Jojo Rabbit

(3 Stars) Some good moments. But the movie doesn’t quite come together.

Oscar Nominations:

Best Picture

Adapted Screenplay (Taika Waititi) Winner

Supporting Actress (Scarlett Johansson)

Film Editing (Tom Eagles)

Costume Design (Mayes C. Rubeo)

Production Design (Ra Vincent/Nora Sopkova)

Jojo Rabbit, like Joker, is one of those films where the movie-watching public  likes the movie better than the critics.  In the case of Joker, it seemed that critics didn’t like the political message the movie seemed to argue.  But, in Jojo, the disagreement seems to be more on exactly how the movie resonates.  Critics did not appreciate the dissonant tones of the movie, finding the navigation between the comic portrayal of something as intrinsically awful as Hitler and Nazi genocide and the softer messages of a boy’s maturation to be a bit ‘off’.  Brian Tallerico (Roger Ebert) called the basic premise ‘risky’ and argued that director/writer “Waititi can’t navigate some very tricky tonal waters.”  James Berardinelli (ReelViews) argued “The critical flaw evident through Jojo Rabbit is its inability to skillfully shift from tragedy to satire and back again.”  

Indeed, Joan and I finished the movie and both suggested that we weren’t really sure whether we liked it … or not!  The movie hit some chords – there were scenes that were downright funny and some others that were tragic and some that were so sentimental that you had to cry.  Even after chewing on the movie for a day or two, I recognized that I had been affected, but couldn’t quite put my finger on exactly how!  I wanted to say I liked the movie, but not really sure why?  Part of the ambiguity is the basic premise of trying to make comedy out of something as tragic as Hitler and World War II.  

Director/Writer Taika Waititi won the Adapted Screenplay Oscar for his script, based on a novel, Caging Skies, by Christine Leunens.  Apparently this was a favorite of his Mother’s and he was exposed to it early in his life.  (Waititi, an experienced painter, photographer, and fashion designer,  has acted in, directed, and written for several other movies, including What We Do in the Shadows, Hunt for the Wilderpeople, and Thor: Ragnarok.)  His Mother is of Ashkenazi Jewish descent while his father is Maori (native New Zealand).  Perhaps his unusual genetic mix is responsible for his penchant for mixing things up on the screen.

He is reported to have wanted to make Jojo because of his perception that many of his contemporaries were losing memory of the awful history of WWII and the racism it highlighted.  His tagline for the movie is “An anti-hate satire” – so the themes of prejudice and hatred certainly form a strong backbone to the plot.  He also plays the role of Adolph himself, although this Adolph is an imaginary friend to the movie’s central character, a young German boy named ‘Jojo’.  His version of Hitler is certainly not flattering (and doesn’t even pretend to be historically accurate – Hitler never smoked).  The Nazis, portrayed to hilarious effect by people like Sam Rockwell (Three Billboards Outside of Ebbing, Missouri/Vice) and Rebel Wilson, are in no way sympathetic.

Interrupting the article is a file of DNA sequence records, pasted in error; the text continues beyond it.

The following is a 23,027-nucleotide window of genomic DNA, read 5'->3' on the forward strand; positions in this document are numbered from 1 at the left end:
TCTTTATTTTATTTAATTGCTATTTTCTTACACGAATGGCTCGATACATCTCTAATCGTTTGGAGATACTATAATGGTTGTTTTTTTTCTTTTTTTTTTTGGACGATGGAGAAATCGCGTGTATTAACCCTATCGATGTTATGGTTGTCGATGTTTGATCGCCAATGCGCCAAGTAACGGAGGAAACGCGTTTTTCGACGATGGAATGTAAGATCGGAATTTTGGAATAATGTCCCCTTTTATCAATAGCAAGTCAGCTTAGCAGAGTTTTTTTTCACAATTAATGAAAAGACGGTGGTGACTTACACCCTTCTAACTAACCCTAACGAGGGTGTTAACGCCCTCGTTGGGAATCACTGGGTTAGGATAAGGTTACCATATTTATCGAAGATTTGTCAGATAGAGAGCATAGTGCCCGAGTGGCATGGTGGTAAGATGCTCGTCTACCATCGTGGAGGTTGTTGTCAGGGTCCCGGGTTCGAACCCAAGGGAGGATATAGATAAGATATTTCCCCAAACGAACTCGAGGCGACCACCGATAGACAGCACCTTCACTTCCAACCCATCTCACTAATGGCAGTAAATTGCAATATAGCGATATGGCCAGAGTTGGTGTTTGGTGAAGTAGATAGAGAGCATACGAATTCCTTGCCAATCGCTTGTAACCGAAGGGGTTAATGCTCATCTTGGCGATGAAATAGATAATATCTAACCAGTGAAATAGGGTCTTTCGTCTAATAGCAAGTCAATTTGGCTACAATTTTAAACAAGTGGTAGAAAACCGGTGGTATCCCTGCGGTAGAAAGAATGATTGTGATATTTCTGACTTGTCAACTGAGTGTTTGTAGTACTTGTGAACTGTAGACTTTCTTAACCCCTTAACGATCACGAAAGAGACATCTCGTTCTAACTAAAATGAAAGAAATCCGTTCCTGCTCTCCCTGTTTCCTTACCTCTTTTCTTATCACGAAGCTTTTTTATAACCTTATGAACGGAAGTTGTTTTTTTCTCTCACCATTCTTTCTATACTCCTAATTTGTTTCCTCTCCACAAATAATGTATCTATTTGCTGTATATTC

Even the character of Jojo is presented initially as a young German (eight or ten) committed to the Nazi effort, eager to join the Hitler youth, and more than willing to ‘Heil, Hitler’ as many times as necessary.  At one point, Jojo even begins a children’s book to portray what Jews are really like – a book that is heartily enjoyed by the absurd Gestapo.  He even, on occasion, argues with his Mother (Scarlett Johansson – nominated for this role, although I’m not sure why) about the superior values of the Nazi program.  (His mother, though, as we slowly discover, is not exactly who Jojo thinks she is.)

In fact, few of the people in Jojo’s life are who he thinks they are.  And the movie, in many ways, is less a satire of Nazi Germany than it is a coming of age movie as we follow Jojo through a short path of discovery that profoundly alters his life.  He discovers a ‘real Jew’ in the form of a late-teen girl, Elsa.  And, much to his dismay, he finds that maybe she doesn’t have horns, and in fact, is more of a real friend to him than he ever would have guessed.  And he discovers, through her, much more of what it means to be an adult in the real world.

Johansson, Rockwell, Waititi, and Wilson are all very good in their supporting roles, but the real acting credits in this movie go to the kids.  Roman Griffin Davis, playing Jojo, is one of those rare child actors who seem to convincingly show us that kids understand the world in ways that we usually don’t allow them.  And I was especially impressed by Thomasin McKenzie, an up and coming young actress from New Zealand.  She is not only strikingly attractive, but she has a poise and confidence in front of the camera that renders her as a real ‘big sister’.  It is her character that impacts Jojo in such important ways.  We will be seeing more from both of these young talents.

In the end, I was more moved by the interaction between these two young characters than I was by the ‘anti-hate satire’.  Perhaps the problem with this film was that Waititi really had two movies in mind here and he couldn’t quite make up his mind which one he wanted to make more, so he just sort of threw everything up against the wall to see what would stick.  There are some terrific, sentimental moments in Jojo Rabbit, but I’m not sure that a farce about Hitler was the appropriate vehicle.  I have to agree with the critics here, that the shifts in tone just don’t quite work. (3 Stars)

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